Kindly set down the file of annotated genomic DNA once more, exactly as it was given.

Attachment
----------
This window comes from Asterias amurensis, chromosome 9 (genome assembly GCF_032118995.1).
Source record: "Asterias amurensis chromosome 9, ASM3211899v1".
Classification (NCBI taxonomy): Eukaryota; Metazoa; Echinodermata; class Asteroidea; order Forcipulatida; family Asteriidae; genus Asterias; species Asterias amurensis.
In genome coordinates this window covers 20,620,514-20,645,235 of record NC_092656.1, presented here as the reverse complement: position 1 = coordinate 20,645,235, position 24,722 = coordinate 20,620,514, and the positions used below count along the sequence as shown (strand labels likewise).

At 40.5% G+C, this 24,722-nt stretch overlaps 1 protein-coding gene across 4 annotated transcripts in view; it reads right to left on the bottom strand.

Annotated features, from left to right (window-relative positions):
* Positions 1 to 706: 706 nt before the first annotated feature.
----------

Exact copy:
This window comes from Asterias amurensis, chromosome 9 (genome assembly GCF_032118995.1).
Source record: "Asterias amurensis chromosome 9, ASM3211899v1".
Classification (NCBI taxonomy): Eukaryota; Metazoa; Echinodermata; class Asteroidea; order Forcipulatida; family Asteriidae; genus Asterias; species Asterias amurensis.
In genome coordinates this window covers 20,620,514-20,645,235 of record NC_092656.1, presented here as the reverse complement: position 1 = coordinate 20,645,235, position 24,722 = coordinate 20,620,514, and the positions used below count along the sequence as shown (strand labels likewise).

At 40.5% G+C, this 24,722-nt stretch overlaps 1 protein-coding gene across 4 annotated transcripts in view; it reads right to left on the bottom strand.

Annotated features, from left to right (window-relative positions):
* Positions 1 to 706: 706 nt before the first annotated feature.